The following items are taken from an article in Baseline Magazine:70% TO 85% OF ALL PROJECT REWORK COSTS are due to errors in requirements, says a 1997 article in American Programmer.30% TO 50% OF THE TOTAL EFFORT EXPENDED on a software project comes from rework, according to an estimate by Borland Software.
Beyond IT Failure
Michael Krigsman is a recognized authority on the causes and prevention of IT failures.
Michael Krigsman is recognized internationally as an analyst, strategy advisor, enterprise advocate, and blogger. Interact with Michael on Twitter at @mkrigsman.
Kevin Brady poses the title question on his interesting blog. He makes the following argument:I pointed out during a challenging exchange that the only reason why the building and engineering industries had 95% + project success rates is because of strong regulation /legislation backed up by local government inspection and enforced professionalism i.
Three years and $18 million later, the city of Philadelphia has temporarily stopped work on Project Ocean, “the most complex and biggest IT system in [Philadelphia’s] government.” The project was slated to be completed in one year, at a cost of $7 million.
David Jacobson’s blog describes a report prepared by Booz Allen Hamilton, analyzing problems in the Australian Integrated Cargo System. The system is intended to track goods coming into Australia by either air or sea.
When CIO’s congregate, there is often talk about “aligning” IT with the business. ROI is one important method for measuring the benefit that IT returns back to a business organization.
Leo McKinstry (Daily Mail) writes about a project in the UK that is being deployed for the National Health Service (NHS). From the article:The Government warned that its flagship computer network for the NHS, which was meant to go on-line at the end of last year, is still hopelessly behind schedule and could end up costing over £20billion, more than £14 billion above its original estimate.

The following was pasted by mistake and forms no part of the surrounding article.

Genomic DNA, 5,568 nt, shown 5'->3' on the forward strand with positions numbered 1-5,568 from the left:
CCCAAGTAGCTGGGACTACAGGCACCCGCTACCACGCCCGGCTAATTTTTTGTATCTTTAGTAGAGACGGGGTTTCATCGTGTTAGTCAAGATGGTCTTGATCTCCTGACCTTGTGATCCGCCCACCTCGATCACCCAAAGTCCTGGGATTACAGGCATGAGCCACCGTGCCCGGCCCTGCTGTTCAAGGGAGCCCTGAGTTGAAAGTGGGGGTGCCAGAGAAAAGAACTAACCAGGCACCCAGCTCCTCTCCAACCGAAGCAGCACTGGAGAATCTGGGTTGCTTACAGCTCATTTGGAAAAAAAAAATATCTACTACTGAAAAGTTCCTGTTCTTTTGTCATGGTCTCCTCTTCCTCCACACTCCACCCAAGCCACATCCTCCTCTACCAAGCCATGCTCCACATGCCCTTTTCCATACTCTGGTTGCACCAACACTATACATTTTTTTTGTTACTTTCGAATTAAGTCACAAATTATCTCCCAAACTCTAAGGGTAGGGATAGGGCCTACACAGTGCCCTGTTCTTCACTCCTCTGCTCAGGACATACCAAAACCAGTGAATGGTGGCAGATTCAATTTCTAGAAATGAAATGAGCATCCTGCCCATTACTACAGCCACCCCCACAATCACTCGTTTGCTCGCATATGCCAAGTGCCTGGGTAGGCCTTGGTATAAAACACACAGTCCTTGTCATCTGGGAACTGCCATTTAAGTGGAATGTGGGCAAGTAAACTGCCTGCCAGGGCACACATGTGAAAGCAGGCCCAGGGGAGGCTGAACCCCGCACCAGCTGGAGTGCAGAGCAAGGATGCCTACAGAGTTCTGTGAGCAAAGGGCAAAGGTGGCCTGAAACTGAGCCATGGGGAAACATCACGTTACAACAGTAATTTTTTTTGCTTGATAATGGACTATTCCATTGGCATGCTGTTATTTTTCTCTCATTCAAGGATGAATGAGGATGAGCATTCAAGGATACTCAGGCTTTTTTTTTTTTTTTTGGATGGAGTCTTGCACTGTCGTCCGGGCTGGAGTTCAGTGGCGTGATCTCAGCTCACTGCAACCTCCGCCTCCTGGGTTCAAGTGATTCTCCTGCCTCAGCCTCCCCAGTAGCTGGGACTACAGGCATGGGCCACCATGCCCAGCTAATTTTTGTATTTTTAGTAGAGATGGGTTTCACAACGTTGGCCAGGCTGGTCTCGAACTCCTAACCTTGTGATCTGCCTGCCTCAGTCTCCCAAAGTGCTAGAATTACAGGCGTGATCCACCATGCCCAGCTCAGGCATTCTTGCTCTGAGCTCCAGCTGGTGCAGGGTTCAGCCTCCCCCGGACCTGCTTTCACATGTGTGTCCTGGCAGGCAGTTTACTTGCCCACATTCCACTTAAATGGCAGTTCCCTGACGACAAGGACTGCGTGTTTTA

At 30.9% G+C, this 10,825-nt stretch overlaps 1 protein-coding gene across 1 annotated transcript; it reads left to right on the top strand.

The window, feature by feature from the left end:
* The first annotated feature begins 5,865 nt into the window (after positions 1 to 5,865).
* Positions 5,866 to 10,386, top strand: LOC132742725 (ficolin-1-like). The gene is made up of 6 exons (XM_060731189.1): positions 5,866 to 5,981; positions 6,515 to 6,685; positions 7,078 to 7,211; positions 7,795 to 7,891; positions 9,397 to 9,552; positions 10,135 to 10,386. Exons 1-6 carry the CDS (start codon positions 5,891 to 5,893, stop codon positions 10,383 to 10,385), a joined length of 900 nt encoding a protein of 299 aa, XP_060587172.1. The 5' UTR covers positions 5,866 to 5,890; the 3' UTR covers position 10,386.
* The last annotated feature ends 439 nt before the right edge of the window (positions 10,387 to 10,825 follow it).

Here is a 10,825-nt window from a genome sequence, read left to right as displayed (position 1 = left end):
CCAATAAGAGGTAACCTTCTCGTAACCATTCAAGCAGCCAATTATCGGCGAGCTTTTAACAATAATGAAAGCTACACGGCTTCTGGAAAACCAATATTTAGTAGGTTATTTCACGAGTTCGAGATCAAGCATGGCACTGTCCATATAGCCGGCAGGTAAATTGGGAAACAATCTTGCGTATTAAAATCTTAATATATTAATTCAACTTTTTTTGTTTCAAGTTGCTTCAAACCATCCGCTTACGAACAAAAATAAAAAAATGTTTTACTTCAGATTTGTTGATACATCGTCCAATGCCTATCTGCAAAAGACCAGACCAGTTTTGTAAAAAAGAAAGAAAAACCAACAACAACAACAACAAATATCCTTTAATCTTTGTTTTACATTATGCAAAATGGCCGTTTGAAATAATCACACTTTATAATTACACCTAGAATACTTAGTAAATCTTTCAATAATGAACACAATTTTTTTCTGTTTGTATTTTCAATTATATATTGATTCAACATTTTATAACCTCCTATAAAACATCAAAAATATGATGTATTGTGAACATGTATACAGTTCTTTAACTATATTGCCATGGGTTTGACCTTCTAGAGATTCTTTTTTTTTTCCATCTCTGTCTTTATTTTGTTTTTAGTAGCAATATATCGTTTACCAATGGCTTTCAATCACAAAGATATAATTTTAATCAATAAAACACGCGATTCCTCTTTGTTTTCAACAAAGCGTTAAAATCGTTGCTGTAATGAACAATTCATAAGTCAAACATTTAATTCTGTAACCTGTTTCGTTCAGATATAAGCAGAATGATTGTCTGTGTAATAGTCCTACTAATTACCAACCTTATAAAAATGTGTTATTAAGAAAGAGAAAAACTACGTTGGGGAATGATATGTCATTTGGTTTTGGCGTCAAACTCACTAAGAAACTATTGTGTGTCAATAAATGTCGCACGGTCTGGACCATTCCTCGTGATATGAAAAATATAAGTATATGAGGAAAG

This one is short, but irresistible.According to the Kansas City Business Journal, Sprint Nextel is suing IBM for $6.
Autumn Grooms reports in the La Crosse Tribune how a 14-year old boy received a $22,840 library fine for a book that was six days overdue. According to Judy Jamesson, secretary to the library director, “During that merger [of two systems], obviously, things happened.
Some of the most dramatic examples of IT-related waste can be seen in public sector projects. To get a handle on why government projects are so problematic, I spoke with Lydia Segal, one of the nation’s foremost experts on waste and corruption in public schools.
Patricia Keefe has a blog entry in Information Week, where she describes two failed projects: the FBI Virtual Case File and the Mecklenburg County court system, both of which you can read about in this blog.Patricia raises the question of deciding when it’s time to kill a project.